What started as a brief survey of Boston Globe book review but became way too long

Several years ago, the Globe moved their book reviews into a new section they call Ideas, which starts with articles on non-news topics. Examples from this week are articles on ‘The Hypomanic American’, in which a psychologist argues that America is rich because some Americans are nuts. Many of the articles seem to emulate the style of the Boston Review. The best part is the small section on the bottom of the page 2 and 3 called ‘The Examined Life’ by Joshua Glenn. It usually contains 3 small pieces and often includes interviews with authors. Now, I am not going to review the Ideas part of the section, mainly because I have no expertise when it comes to most of the subjects. Plus the newspaper seems to keep them separate anyway. Even online, the Ideas and the Reviews sections have their own pages (don’t get me started on the Globe’s online web pages).

Regardless, I am here to look at the small review section. The reviews only get 4 pages total. That seems too small right off the bat. But let’s look further. A quick glance shows 6 full reviews, 2 columns covering several books, a ‘Short Takes’ section, A small ‘New & Recommended’ section at the top of page 2, and the weekly ‘Reading Life’ column. That’s it. They include a local bestsellers category next to a small Bookings listing. But you can get more complete coverage of readings from the Boston Phoenix. Frankly, I find the Globe’s review section a bit pathetic. I imagine in its heyday, it might have had better coverage. Alas, we are left with this. Let’s see what books they choose to cover.

The column on the first page varies. This week Hallie Ephron covers Crime fiction, reviewing 3 new hardcover mysteries: The Forgotten Man by Robert Crais, Son of a Gun: A Sydney Sloane Mystery by Randye Lordon, and Busted Flush by Brad Smith. Next to that is a really nice review by author Mameve Medwed of A Changed Man by Francine Prose. The review is solid in my opinion—some plot discussion as well as the books strengths and weaknesses.

On the next page, the ‘New & Recommended’ has some interesting choices. They don’t tend to change the titles too often. Collapse is still on there as well as Eleanor Rigby by Douglas Coupland and American Ghosts by David Plante. Those last two came out in 2004! At least they have Calamity and Other Stories by local author Daphne Kalotay on there. The big review on this page Barbara Fisher’s article on Smashed: Story of a Drunken Girlhood by Koren Zailckas, who used to live around Boston. She goes over Zailckas’ life, but I never get a sense of if she thinks the writing is any good or if the book is worth reading. The smaller review at the bottom of the page is Edward Larson’s take on A Sense of the Mysterious: Science and the Human Spirit by Alan Lightman. Are you sensing the pattern yet? Lightman is a professor over at MIT. The Globe likes to cover the local authors. The ‘Short Takes’ section by Amanda Heller covers Tom Bissell’s God Lives in St. Petersburg, The Perfect Hour by James West and Tamburlaine Must Die by Louise Welch. All are short, but nice snapshots of the books. Good job there.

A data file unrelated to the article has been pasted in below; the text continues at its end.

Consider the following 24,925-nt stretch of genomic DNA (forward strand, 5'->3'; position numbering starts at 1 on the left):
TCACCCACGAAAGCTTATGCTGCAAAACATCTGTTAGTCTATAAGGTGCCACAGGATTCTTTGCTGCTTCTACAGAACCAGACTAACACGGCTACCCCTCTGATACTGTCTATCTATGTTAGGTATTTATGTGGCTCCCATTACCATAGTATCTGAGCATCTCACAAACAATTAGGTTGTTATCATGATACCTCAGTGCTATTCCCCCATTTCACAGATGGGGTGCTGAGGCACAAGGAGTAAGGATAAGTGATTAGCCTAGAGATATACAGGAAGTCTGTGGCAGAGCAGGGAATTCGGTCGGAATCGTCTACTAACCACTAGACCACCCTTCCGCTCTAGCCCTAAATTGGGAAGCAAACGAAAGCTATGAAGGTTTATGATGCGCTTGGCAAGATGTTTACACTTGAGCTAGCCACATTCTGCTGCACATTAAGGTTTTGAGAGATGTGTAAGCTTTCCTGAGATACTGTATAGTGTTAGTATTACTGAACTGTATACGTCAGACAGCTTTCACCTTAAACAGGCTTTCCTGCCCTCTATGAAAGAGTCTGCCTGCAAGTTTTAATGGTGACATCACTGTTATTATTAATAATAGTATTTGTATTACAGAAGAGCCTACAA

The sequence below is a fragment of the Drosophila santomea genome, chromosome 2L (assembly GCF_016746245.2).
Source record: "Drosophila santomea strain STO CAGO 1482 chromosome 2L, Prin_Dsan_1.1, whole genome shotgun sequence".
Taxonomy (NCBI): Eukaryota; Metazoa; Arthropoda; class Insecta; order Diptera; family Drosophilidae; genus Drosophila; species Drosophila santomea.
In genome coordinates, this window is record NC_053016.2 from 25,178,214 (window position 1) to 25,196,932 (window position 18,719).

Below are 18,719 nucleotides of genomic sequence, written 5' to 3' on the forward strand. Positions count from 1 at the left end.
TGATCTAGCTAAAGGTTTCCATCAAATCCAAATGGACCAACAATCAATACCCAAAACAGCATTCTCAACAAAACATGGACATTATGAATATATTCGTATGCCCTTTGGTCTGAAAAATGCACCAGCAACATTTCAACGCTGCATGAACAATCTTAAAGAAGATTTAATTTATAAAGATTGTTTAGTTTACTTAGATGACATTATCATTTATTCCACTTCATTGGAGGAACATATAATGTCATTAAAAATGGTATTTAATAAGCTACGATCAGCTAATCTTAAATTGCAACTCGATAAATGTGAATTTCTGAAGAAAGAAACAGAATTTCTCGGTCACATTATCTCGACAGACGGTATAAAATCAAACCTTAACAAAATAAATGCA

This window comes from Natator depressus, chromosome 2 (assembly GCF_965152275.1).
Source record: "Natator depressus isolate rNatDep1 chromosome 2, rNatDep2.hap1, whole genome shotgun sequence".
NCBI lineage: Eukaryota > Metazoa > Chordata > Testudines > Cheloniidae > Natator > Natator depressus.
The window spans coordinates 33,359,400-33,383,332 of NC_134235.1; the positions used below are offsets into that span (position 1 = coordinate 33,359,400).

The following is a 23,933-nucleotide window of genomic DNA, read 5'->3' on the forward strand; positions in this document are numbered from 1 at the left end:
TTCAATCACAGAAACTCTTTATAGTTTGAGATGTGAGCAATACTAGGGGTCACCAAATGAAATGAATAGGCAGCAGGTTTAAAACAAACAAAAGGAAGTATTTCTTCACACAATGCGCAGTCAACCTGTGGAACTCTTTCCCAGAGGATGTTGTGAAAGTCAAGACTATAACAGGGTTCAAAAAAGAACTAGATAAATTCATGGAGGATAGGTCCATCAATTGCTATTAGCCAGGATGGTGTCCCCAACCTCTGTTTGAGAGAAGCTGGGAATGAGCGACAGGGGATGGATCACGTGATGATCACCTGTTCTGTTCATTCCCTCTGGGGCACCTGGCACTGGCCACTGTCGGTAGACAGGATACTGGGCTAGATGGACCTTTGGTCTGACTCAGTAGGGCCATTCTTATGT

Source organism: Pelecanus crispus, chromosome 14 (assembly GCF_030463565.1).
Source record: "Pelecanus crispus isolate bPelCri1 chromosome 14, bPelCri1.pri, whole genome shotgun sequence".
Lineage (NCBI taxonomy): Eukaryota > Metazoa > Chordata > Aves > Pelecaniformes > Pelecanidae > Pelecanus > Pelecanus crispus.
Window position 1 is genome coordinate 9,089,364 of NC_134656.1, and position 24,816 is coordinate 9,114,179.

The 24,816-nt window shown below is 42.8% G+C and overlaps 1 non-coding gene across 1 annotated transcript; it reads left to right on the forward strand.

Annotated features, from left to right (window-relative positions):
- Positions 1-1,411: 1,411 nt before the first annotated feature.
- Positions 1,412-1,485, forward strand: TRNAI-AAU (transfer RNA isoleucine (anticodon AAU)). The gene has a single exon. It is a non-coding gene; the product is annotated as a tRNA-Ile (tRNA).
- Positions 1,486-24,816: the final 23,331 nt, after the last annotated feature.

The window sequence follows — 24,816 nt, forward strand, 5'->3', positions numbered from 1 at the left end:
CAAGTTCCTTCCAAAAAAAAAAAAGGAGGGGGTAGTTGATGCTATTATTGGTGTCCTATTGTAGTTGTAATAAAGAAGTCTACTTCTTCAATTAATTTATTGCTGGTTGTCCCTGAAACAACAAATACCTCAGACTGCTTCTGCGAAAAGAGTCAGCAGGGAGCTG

On page 3, the left side of the page is taken up with a paean to Madison Smart Bell’s epic series on Haiti. It’s nice to see something a bit different reviewed, but I wish the book The Stone That the Builder Refused was something new, not from last Fall. The rest of the page is taken up with a review covering Harvard Rules: The Struggle for the Soul of the World’s Most Powerful University by Richard Bradley (formerly Richard Blow) and Privilege: Harvard and the Education of the Ruling Class by Ross Douthat. The bottom of the page is taken up with the Local Bestsellers and the local bookings sections, which are more or less a waste of space here. I am not sure who is interested in the local bestsellers here and the booking sections is just terrible. If you are going to have that section, you should be mroe thorough.

On the top left of the final page, Liz Rosenberg covers 4 children’s books. Below that is a nice review of Letter From America, 1946-2004 by Alistair Cooke. And in the right column, James Sallis writes about rereading Camus’ The Stranger. This I like—a nice mediation on reading older books again and how your perspective changes over time.

So this survey got out of my control. Sorry about that. Maybe I should rethink my own format. The Globe, like many papers, has some good and some bad. They tend to focus on local authors and events, which is nice. But they also tend to review older books. I give them a bonus for the Sallis column. I just wish they devoted more pages to books. But what else is new.

4 thoughts on “What started as a brief survey of Boston Globe book review but became way too long

  1. Scott

    Good going! Despite your protestations that it was “out of control”, I found your review pretty pointed.

    Just don’t let TEV try to muscle in on you for royalties.


  2. bookdwarf

    Thanks Scott. I took a lot longer than I thought it would, but it was also fun. I have never examined too closely what precisely I don’t like about the review section. I am looking forward to doing it again.


  3. Martin White

    I was fairly enraged by the review of the college drinking book. Not that I care about the book, nor do I care much about college drinking – it was the reviewer’s notion that people must be utterly well-adjusted in all corners of their psyche, to have nothing but Care-Bears love and devotion to all their birth family members and chosen intimates. Let’s just say that life is just a bit more complicated than that…


  4. bookdwarf

    Yes, everything was a little too black and white wit the reviewer. I haven’t read the book (though a copy is sitting on my desk at work), but I don’t think the reviewer did a very good job reviewing the book.


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